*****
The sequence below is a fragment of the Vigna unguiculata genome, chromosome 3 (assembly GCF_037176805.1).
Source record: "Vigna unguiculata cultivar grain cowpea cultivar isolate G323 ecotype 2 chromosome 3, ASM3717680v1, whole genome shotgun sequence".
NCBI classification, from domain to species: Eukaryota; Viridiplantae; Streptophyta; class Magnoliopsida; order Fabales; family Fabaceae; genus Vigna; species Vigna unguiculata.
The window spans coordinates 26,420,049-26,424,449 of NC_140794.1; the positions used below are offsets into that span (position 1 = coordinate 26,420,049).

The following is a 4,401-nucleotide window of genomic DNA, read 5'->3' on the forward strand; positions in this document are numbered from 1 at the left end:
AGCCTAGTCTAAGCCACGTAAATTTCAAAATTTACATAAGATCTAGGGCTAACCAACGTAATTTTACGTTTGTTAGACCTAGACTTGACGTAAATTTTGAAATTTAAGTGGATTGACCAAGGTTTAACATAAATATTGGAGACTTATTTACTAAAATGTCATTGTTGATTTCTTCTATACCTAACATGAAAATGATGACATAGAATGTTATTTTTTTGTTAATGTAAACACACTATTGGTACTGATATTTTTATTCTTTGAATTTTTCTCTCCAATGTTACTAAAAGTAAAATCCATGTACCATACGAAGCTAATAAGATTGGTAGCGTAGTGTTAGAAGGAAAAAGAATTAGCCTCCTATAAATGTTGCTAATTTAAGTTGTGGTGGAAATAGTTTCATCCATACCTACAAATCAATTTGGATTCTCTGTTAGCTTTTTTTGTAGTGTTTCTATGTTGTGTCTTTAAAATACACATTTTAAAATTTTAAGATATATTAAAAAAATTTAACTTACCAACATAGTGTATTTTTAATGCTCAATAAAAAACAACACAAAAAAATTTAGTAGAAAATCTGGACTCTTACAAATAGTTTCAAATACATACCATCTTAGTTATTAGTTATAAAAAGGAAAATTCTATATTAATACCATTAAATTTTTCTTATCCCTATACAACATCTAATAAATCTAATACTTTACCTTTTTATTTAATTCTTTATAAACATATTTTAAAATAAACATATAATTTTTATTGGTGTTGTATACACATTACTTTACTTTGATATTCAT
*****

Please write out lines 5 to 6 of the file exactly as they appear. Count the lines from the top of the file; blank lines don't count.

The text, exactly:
The following is a 4,401-nucleotide window of genomic DNA, read 5'->3' on the forward strand; positions in this document are numbered from 1 at the left end:
AGCCTAGTCTAAGCCACGTAAATTTCAAAATTTACATAAGATCTAGGGCTAACCAACGTAATTTTACGTTTGTTAGACCTAGACTTGACGTAAATTTTGAAATTTAAGTGGATTGACCAAGGTTTAACATAAATATTGGAGACTTATTTACTAAAATGTCATTGTTGATTTCTTCTATACCTAACATGAAAATGATGACATAGAATGTTATTTTTTTGTTAATGTAAACACACTATTGGTACTGATATTTTTATTCTTTGAATTTTTCTCTCCAATGTTACTAAAAGTAAAATCCATGTACCATACGAAGCTAATAAGATTGGTAGCGTAGTGTTAGAAGGAAAAAGAATTAGCCTCCTATAAATGTTGCTAATTTAAGTTGTGGTGGAAATAGTTTCATCCATACCTACAAATCAATTTGGATTCTCTGTTAGCTTTTTTTGTAGTGTTTCTATGTTGTGTCTTTAAAATACACATTTTAAAATTTTAAGATATATTAAAAAAATTTAACTTACCAACATAGTGTATTTTTAATGCTCAATAAAAAACAACACAAAAAAATTTAGTAGAAAATCTGGACTCTTACAAATAGTTTCAAATACATACCATCTTAGTTATTAGTTATAAAAAGGAAAATTCTATATTAATACCATTAAATTTTTCTTATCCCTATACAACATCTAATAAATCTAATACTTTACCTTTTTATTTAATTCTTTATAAACATATTTTAAAATAAACATATAATTTTTATTGGTGTTGTATACACATTACTTTACTTTGATATTCAT